Headlee and Blanchard to speak with mem-
bers of the Opinion Page staff. Headlee was
here the first week of classes. The Daily is
still waiting for Blanchard.
About a week ago, the Daily got a call from
Blanchard's press office saying his press
availability was closed until the end of the
campaign. I wasn't surprised. Reporters at
other college papers across the state say
Blanchard has been equally uncooperative
I picked up a motorist club's magazine last
week that had a question and answer section
with Blanchard and Headlee. -Headlee had
responded in person; Blanchard's office gave
Suddenly,sit started to make sense to me
when I thought back on neighbors who talked
about Rep. Blanchard's reluctance, or
refusal, to address constituents' requests.
While he is happy to meet with United Auto
Workers President Douglas Fraser, it is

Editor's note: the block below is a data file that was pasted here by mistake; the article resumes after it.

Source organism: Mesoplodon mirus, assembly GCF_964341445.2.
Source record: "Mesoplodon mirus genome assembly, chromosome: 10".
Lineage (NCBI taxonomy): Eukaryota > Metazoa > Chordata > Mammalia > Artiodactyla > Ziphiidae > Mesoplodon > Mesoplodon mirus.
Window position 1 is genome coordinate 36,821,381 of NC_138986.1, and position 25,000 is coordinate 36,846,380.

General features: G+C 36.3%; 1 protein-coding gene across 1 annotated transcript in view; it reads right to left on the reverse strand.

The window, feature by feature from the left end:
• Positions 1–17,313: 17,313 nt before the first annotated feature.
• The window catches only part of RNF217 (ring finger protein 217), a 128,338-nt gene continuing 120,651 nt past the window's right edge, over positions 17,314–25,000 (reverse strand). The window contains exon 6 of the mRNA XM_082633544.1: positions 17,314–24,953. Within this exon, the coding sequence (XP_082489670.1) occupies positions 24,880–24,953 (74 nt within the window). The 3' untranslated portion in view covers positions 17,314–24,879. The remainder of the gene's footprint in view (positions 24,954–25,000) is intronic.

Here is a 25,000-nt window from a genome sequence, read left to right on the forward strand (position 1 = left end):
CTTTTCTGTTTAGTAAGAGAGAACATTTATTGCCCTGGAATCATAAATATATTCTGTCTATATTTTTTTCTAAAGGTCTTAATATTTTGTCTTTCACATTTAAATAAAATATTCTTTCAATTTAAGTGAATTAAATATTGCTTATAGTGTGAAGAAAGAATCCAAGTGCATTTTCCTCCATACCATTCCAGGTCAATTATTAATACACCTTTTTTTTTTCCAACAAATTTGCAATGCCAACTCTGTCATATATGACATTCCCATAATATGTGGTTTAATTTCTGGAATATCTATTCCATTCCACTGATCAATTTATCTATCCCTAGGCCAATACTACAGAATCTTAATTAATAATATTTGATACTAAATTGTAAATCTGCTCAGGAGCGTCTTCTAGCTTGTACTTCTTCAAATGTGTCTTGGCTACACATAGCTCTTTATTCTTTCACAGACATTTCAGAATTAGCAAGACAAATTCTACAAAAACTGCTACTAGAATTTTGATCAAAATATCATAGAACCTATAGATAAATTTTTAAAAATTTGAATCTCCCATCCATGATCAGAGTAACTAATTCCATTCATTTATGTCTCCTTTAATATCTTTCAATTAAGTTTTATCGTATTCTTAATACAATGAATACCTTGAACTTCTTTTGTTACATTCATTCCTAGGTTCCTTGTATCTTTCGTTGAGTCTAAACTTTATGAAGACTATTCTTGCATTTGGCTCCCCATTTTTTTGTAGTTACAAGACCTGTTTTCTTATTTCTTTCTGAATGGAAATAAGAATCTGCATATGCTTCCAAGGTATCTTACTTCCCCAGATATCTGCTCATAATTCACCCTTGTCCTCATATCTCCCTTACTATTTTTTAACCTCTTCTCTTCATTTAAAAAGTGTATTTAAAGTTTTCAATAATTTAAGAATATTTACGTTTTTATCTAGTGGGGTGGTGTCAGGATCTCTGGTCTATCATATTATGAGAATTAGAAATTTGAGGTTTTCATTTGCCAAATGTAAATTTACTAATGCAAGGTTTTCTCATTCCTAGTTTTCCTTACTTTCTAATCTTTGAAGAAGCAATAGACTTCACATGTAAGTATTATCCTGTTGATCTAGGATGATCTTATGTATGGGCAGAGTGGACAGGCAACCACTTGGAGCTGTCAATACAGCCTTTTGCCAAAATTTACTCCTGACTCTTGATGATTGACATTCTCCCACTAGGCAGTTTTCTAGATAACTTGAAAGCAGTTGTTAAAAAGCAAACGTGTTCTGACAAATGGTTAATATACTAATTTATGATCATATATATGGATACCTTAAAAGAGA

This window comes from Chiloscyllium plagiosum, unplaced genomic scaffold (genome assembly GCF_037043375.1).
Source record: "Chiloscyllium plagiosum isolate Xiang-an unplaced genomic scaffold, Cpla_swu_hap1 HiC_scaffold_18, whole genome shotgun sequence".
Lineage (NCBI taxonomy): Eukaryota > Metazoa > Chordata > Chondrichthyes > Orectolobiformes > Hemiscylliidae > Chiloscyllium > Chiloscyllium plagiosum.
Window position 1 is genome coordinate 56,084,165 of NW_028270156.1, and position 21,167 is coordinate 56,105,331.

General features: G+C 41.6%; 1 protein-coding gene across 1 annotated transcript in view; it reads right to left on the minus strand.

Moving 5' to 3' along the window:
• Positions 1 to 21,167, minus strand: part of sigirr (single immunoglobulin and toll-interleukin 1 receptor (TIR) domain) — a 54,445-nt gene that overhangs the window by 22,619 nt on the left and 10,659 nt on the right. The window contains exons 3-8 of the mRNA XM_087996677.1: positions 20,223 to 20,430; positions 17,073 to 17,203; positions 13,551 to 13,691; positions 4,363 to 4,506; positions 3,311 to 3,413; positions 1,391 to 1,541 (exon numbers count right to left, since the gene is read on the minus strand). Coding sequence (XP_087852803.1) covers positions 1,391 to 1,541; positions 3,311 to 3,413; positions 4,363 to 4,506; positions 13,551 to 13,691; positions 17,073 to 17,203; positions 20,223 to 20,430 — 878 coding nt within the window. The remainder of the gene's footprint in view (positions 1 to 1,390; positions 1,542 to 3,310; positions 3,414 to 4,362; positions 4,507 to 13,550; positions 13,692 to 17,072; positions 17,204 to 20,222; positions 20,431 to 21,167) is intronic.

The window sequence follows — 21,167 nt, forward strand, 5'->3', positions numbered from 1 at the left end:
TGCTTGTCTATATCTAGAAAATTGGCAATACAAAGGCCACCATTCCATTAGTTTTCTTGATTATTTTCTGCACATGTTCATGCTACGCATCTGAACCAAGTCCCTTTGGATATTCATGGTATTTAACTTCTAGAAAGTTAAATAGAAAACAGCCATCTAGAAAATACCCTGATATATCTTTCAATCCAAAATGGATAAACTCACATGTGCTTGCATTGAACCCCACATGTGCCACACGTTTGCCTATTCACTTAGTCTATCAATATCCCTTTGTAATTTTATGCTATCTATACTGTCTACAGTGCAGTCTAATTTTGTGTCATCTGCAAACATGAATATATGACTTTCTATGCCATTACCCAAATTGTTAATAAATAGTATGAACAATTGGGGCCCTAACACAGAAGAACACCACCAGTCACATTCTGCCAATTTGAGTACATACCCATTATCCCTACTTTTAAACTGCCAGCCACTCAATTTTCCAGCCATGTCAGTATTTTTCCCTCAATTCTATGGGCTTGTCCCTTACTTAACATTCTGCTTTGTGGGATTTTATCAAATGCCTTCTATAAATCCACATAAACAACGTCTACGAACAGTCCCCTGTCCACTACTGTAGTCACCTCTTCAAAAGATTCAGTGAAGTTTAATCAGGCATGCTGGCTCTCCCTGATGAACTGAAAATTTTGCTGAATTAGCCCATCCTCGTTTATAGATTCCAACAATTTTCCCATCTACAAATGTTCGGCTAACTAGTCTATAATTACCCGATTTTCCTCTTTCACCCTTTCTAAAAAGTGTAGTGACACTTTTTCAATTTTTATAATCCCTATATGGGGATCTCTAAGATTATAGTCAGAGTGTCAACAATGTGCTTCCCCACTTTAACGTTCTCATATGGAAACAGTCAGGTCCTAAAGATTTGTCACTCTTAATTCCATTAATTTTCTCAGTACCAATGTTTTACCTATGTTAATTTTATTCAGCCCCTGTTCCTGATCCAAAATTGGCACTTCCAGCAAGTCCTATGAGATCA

doubtful Blanchard would take the time to
respond to a UAW member who wanted in-
formation on where to get health care.
Clearly, Blanchard is one professional
politician who's only out for the big show.
Why bother to speak with the campus&
newspaperat the state's second largest
university-or any other student newspaper-
when you're safely ahead in the polls? Why
answer in person the questions of Michigan's
largest motorist club publications?
It's much easier for Blanchard to sit back
and play it safe.
Still, that Ferndale High graduate is the
best choice we've got for governor right now.
Ferndale High deserves better.
Michigan deserves better.
Tottis is a Daily staff writer.
LETTERS TO THE DAILY:
Daily showed priorities in Pilot article
To the Daily:
For its article,'"Pilot Program
Begins 20th Year Celebration"
(Daily, Oct. 29),. editors of the
Daily assigned a novice reporter
who had never before written an